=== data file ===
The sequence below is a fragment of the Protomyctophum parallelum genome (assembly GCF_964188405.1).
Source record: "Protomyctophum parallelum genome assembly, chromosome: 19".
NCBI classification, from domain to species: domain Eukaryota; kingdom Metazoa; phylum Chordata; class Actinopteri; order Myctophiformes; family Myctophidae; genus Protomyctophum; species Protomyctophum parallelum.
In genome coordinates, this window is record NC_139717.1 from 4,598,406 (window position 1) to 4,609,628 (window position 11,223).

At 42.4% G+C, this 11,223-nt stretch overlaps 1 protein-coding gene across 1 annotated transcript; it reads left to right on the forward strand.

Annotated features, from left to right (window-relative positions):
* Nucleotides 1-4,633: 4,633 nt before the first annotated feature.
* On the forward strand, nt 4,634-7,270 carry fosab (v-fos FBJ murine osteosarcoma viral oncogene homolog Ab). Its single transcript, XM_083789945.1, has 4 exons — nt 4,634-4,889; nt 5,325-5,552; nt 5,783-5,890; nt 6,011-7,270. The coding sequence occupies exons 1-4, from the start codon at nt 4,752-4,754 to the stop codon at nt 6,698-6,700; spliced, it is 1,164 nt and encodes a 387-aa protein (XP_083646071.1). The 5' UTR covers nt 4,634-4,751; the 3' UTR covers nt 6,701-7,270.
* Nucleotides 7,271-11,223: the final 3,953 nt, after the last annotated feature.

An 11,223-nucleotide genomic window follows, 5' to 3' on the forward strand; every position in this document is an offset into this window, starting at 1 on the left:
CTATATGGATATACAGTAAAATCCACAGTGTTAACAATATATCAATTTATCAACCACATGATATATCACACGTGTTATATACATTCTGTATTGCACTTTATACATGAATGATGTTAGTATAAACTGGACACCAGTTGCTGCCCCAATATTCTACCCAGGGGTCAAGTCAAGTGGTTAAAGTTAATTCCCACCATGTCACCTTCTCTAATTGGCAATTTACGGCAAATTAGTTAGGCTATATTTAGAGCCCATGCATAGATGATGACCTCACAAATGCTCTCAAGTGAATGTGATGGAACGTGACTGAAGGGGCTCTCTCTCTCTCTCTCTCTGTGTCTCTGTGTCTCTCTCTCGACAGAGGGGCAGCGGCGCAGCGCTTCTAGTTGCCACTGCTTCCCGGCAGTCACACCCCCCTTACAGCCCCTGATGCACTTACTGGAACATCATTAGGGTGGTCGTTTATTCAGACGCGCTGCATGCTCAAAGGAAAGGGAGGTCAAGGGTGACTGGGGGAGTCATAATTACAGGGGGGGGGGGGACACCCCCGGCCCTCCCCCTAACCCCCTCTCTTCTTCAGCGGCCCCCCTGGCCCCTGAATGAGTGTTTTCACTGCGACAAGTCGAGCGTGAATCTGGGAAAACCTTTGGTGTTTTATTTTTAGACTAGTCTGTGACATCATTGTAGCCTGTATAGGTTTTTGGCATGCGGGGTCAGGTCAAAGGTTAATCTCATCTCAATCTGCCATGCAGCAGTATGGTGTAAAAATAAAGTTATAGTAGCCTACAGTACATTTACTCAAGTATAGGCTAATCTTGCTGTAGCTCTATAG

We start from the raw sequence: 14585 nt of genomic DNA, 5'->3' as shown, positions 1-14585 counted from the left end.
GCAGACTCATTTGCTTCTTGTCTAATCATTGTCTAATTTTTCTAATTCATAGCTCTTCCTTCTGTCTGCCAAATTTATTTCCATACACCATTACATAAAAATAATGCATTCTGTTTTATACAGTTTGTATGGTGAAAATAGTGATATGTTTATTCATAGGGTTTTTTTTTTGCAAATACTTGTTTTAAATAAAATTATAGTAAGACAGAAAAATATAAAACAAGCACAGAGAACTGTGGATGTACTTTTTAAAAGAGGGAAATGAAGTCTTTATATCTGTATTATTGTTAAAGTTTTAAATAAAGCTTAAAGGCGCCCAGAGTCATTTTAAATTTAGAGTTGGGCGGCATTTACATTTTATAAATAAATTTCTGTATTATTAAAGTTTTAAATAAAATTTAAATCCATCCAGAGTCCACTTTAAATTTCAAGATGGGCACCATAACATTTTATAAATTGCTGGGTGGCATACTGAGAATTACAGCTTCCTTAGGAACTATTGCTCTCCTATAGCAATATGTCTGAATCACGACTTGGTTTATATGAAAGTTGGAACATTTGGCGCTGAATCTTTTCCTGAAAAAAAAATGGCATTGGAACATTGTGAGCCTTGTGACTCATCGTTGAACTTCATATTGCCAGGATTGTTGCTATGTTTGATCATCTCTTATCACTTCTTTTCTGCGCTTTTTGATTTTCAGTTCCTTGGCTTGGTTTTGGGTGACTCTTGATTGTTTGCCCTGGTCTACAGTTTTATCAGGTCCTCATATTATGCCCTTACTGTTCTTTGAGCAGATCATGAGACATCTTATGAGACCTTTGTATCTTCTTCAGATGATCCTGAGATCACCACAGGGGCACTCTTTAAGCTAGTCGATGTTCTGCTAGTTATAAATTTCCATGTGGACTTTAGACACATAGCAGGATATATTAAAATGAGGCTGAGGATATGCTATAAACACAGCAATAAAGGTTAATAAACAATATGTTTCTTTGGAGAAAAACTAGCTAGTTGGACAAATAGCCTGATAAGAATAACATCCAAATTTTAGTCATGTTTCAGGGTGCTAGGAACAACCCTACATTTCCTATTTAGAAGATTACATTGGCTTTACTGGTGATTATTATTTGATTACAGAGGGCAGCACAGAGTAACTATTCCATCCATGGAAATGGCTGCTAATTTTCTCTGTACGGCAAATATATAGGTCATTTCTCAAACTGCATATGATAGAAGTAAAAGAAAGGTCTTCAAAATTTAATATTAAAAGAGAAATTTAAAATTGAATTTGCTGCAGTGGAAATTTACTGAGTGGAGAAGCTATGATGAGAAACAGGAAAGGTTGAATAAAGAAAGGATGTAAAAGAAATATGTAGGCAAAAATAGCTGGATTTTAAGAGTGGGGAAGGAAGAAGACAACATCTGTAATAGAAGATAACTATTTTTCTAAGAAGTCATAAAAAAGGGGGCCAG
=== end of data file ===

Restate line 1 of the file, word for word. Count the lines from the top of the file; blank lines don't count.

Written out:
The sequence below is a fragment of the Protomyctophum parallelum genome (assembly GCF_964188405.1).